Perhaps, high school English teacher is not the job for me. During a lecture today on Charles Dickens--introducing A Tale of Two Cities--I commented that I did not like Great Expectations. One of my students remarked, "For an English teacher, you don't seem to like many of the classics."
This is no surprise to me, but maybe my students shouldn't verbalize this fact.
In my defense there are classics I do enjoy. I love A Tale of Two Cities. I've learned to recognize the value of The Scarlet Letter, Beowulf and the Canterbury Tales. Shakespeare is a blast to teach. But for every fine point in these stories there are many literary avenues to critique. As a teacher, I think the critique is a major part of the fun.
Therefore, when I express my opinion of a book--oh, wait? I'm not supposed to unduly influence my students regarding my personal opinions. There's the problem! I shouldn't have an opinion in the first place. A classic is a classic. On the other hand, I believe it is healthy that my students know and understand that they are not crazy if they do not enjoy a particular "classic."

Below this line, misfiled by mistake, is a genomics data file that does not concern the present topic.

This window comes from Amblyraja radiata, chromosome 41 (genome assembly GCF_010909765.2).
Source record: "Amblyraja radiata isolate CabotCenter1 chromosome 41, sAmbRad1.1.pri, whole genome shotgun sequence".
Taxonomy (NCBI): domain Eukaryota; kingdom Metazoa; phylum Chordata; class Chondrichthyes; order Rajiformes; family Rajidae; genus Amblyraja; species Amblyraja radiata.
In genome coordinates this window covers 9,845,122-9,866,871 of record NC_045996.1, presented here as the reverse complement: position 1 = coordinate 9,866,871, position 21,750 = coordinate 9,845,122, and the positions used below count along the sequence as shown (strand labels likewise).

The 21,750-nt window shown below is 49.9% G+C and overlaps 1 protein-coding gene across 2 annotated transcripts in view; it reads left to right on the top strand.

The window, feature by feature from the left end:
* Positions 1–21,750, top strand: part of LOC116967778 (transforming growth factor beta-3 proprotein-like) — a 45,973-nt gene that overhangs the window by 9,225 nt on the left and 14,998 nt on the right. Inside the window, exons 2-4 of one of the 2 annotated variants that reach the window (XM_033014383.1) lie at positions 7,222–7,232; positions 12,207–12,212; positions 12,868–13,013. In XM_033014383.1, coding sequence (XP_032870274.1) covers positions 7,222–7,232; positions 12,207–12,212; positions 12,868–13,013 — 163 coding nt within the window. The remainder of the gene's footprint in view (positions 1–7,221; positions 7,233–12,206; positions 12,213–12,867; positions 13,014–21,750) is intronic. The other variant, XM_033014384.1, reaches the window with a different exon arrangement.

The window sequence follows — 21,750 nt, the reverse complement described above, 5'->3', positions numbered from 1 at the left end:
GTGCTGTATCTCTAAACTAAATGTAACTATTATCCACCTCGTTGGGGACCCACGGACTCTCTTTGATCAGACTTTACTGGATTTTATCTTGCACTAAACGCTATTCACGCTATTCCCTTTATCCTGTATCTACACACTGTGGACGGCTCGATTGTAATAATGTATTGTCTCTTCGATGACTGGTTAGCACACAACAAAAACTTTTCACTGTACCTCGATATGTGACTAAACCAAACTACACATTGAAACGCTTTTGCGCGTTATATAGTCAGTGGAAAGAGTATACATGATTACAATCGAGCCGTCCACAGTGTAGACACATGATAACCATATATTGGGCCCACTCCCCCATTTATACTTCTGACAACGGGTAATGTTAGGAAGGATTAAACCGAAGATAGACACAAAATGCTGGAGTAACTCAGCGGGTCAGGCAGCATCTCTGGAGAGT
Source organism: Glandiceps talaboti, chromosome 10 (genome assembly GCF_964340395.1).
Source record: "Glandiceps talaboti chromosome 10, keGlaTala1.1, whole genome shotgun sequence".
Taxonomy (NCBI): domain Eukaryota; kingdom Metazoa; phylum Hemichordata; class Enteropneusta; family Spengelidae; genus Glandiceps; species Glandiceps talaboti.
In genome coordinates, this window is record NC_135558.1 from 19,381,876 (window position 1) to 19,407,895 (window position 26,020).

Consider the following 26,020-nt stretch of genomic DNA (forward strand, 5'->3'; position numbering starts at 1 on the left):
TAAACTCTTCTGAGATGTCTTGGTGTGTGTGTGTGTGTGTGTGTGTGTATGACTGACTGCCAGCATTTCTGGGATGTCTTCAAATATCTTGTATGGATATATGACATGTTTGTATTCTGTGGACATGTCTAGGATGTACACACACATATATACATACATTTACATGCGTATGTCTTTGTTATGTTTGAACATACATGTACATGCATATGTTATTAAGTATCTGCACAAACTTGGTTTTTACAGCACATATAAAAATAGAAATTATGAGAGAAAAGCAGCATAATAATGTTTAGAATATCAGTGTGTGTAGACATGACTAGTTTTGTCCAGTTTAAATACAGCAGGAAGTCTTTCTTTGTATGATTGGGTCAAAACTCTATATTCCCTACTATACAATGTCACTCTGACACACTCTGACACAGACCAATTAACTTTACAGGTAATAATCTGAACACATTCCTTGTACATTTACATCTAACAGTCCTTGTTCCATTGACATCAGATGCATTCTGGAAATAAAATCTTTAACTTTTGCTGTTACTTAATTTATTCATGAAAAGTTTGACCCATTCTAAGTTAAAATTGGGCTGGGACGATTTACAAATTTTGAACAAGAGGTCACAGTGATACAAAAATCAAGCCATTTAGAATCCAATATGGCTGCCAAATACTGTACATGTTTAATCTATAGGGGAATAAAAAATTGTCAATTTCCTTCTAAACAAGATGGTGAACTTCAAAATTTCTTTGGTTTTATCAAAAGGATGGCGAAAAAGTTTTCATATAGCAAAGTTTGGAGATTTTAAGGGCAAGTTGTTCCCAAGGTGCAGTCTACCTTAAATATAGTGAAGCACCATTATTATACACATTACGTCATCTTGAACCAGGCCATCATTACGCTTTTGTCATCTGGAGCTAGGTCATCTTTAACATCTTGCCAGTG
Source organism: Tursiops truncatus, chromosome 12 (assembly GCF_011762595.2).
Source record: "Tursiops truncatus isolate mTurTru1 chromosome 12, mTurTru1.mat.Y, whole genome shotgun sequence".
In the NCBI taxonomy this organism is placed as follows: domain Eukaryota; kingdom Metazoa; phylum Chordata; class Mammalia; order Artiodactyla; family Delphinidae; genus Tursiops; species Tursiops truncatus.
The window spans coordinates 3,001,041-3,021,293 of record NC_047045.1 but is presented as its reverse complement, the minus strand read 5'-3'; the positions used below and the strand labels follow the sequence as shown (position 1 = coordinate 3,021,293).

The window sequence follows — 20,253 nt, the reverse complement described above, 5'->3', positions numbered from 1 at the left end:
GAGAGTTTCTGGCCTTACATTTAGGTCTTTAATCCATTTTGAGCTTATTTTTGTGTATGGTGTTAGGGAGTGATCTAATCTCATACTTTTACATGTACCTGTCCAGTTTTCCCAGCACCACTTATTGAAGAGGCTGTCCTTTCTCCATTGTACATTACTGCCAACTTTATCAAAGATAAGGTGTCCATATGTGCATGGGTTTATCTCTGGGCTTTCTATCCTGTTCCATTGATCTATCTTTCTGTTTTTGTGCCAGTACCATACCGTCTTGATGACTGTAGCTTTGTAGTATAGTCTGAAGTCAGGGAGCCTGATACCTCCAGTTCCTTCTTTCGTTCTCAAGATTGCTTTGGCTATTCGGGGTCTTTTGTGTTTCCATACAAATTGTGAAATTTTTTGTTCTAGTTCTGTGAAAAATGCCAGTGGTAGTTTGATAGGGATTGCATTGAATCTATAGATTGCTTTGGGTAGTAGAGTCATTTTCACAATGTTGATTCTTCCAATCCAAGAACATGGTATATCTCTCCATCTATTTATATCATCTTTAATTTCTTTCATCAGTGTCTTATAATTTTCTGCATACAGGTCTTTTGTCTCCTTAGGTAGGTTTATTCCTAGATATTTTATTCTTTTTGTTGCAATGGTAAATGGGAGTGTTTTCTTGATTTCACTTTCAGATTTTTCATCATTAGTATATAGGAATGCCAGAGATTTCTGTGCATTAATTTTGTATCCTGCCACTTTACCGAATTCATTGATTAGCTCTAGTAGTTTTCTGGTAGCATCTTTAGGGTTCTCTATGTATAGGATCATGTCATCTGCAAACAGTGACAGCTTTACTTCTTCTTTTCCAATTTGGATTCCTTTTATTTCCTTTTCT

The key is learning to identify quality literature. Figuring out what is worth reading and why.
Few books, if any, demonstrate all the elements of a great book. If one author truly and completely met all the standards in one book it would be perfection. Ah, but that honor has already been taken, and no one on this Earth can compare.